by Charlie Peacock

In 1986, when Charlie was producing Diamonds and Rain for my band The Choir, he turned me on to chocolate-covered coffee beans. s Charlie has been a great influence on me. He's notorious for all his gifts and talents-as a solo artist, producer, author and spiritual leader-and for being a man of obvious integrity. Even after knowing him all these years, I still stammer when conversing with him. I admire him so. s But I've discovered that he is actually quite "down to earth." Only recently Charlie confessed to me that he had just finished reading an entire series of Louis L'Amour cowboy books. He asked me emphatically not to tell anyone, butsorry Charlie, I made no such promise! Anyhow, the next day I picked up a cowboy book of my own. Ride fast and shoot straight! - Steve Hindalong



Something's wrong and I can't keep quiet. This world is so full of lousy thinking. My brain is filled with lousy thinking too. Since I'm part of what's wrong, I talk to myself about it. I rattle, skip, stutter, and try the best I can (with deft imprecision) to lock my mind around what might be called good thinking. Good thinking is, I believe, learning to think like God thinks. It is my fuel. It is the way of truth, the way of life, the way that leads me to God. Whenever and wherever I find good thinking I give thanks to the Good King.

I give thanks as I try to understand why a trout will rise from the river to take a certain kind of artificial fly. I give thanks as I attempt to comprehend the complex structure of a horse's hoof or what holds a hummingbird aloft. I give thanks to God for the 23rd Psalm, lovemaking, and my friend Phil Keaggy's mastery of the guitar. If it's got God-thoughts in or behind it, I'm thankful.

There is all manner of good thinking to be found in the Bible, but lots of really lousy thinking too. Like a great work of art, the principle of contrast is always at work in the Story-darkness and light. Since good travels in the brightness of light, that's how I purpose to travel as I make my way across the timescape of the hours I'm given. And while I'm traveling I write-drawing on the gift of words-trying to find ways that I can encourage and inspire others to love well through thinking well and doing good.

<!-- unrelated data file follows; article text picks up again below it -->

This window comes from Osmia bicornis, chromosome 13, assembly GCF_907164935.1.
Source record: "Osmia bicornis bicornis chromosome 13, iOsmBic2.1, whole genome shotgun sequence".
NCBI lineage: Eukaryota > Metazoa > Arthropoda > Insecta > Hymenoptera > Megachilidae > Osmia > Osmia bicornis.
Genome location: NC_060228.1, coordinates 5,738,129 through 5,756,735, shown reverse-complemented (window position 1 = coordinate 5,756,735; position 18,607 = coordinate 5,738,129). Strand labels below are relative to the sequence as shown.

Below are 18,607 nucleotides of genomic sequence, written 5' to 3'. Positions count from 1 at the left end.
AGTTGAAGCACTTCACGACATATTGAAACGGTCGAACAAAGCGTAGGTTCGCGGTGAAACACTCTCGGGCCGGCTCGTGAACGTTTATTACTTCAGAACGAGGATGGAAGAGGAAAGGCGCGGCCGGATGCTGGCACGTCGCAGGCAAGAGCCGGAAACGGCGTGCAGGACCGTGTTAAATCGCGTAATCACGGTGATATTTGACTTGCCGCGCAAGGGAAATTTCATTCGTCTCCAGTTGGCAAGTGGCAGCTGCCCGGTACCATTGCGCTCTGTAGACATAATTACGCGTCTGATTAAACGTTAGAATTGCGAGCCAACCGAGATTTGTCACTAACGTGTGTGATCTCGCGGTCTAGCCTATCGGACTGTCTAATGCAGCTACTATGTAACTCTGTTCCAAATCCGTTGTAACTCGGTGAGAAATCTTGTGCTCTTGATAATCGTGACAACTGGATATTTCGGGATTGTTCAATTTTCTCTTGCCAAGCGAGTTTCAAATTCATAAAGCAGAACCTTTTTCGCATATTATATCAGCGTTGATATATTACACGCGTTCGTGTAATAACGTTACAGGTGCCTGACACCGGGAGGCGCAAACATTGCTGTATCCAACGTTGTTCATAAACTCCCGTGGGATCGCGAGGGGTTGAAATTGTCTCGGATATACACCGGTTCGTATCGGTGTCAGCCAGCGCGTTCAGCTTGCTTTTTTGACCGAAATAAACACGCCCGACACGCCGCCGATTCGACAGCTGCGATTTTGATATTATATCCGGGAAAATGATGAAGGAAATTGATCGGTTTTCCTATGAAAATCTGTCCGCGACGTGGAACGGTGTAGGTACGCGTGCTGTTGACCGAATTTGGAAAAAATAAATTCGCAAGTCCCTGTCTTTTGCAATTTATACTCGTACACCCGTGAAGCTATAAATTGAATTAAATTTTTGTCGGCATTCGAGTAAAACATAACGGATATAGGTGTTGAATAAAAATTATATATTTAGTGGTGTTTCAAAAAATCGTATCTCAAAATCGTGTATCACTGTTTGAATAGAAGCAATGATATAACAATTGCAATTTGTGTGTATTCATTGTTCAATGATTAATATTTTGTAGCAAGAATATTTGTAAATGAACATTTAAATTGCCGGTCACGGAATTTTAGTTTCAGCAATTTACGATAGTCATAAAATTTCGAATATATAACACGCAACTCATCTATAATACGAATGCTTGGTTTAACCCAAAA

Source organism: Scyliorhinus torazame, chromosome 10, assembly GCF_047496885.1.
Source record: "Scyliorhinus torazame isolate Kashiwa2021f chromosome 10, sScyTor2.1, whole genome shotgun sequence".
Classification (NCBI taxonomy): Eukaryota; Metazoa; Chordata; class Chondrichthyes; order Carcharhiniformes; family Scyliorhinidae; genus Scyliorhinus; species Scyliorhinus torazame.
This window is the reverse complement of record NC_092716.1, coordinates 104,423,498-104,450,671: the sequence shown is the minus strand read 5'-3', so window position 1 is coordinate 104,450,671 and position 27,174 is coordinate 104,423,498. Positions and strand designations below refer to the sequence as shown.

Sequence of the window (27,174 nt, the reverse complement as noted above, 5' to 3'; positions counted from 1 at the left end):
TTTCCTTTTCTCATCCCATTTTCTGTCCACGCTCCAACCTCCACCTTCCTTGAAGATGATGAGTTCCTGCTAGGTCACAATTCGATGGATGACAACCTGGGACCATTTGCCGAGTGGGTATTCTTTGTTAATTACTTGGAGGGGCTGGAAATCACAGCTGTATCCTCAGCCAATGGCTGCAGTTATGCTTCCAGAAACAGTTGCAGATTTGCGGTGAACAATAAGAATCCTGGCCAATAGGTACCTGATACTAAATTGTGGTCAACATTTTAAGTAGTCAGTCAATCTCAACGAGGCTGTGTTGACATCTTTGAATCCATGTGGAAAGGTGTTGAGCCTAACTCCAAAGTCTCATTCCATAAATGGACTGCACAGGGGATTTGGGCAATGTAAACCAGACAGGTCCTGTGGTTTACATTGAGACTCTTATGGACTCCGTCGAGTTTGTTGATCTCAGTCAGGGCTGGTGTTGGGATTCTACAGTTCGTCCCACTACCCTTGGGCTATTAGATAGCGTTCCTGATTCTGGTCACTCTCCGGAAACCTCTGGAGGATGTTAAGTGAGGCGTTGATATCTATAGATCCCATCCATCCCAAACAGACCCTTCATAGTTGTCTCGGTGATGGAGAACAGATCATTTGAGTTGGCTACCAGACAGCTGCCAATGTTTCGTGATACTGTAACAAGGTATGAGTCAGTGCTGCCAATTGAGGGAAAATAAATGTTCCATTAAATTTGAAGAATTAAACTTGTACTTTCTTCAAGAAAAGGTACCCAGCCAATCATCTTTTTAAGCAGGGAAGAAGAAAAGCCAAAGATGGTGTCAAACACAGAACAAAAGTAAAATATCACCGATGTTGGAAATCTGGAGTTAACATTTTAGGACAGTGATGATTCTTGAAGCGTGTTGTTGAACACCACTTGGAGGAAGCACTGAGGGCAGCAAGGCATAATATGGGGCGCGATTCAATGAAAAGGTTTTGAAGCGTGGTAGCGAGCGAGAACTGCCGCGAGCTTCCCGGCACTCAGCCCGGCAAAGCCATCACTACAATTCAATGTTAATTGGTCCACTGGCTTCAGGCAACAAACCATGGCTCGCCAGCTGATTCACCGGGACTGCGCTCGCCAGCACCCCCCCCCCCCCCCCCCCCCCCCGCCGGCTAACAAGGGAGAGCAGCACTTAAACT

Years ago, while working in Leatherhead, England I came across an old sundial with these words engraved on it: "Count the Bright Hours Only." If you take Jesus literally, only the bright hours count. I think that's what Jesus must have meant when He said apart from Him we can do nothing. Of course I've done all kinds of things apart from Him. And they were something. But I suppose the point He was making is that because those things were empty of Him, they are empty of any real worth or value. They carried no brightness, no light.

Jesus did nothing on His own, but only what the Father told Him. He was God-directed, about His Father's business. For little ones like you and me, the bright life is composed of doing what Jesus taught us to do. He's pointed us in a God-direction. Part of what makes life difficult is that we keep looking back.

Here is my prayer: I'm going somewhere new and I will not return to this place (call it the Dead Zone). I will not be the same again. I will be changed. After all, how can I follow the Teacher (the Light-Bearer), walk with Him, do as He taught, and not be changed? It's takeover time. Take me over, Teacher. I'm all Yours. I want to know what life is. If there's no life apart from You, then what is life in You? Teach me. This is my request.

How can any of us who profess to be followers of Jesus follow without knowing the answer to the question of what life in Christ is? Or what exactly the Father's business is? Perhaps our stories are the best evidence. When one sees a true follower, they really stand out. Bob Briner was one such follower. Bob's life-work was to give himself away. For most of his professional life he was involved in sports television. He was one of the best writer/producers in the world and instrumental in bringing the sport of tennis to the small screen. In the early nineties he started phasing out of sports broadcasting in order to have more time to write and give himself away. When Bob died on June 6, 1999 he left behind a legacy of mentorship and wise counsel.

Shortly after his death, in the midst of helping plan his memorial service, I made this entry in my journal: "What if every Christian lived life in such a way, that upon their death, a tribute and memorial service had to be planned? I don't mean a funeral; I'm talking about a celebration where thousands are invited and story after story is told of how this one human being gave himself away in the power and in the name of Jesus. If every Christian lived with the intentionality that Bob did, this would be a very different world. And critics of the church would have considerably less to say."

Continue "This Bright Life" - HERE!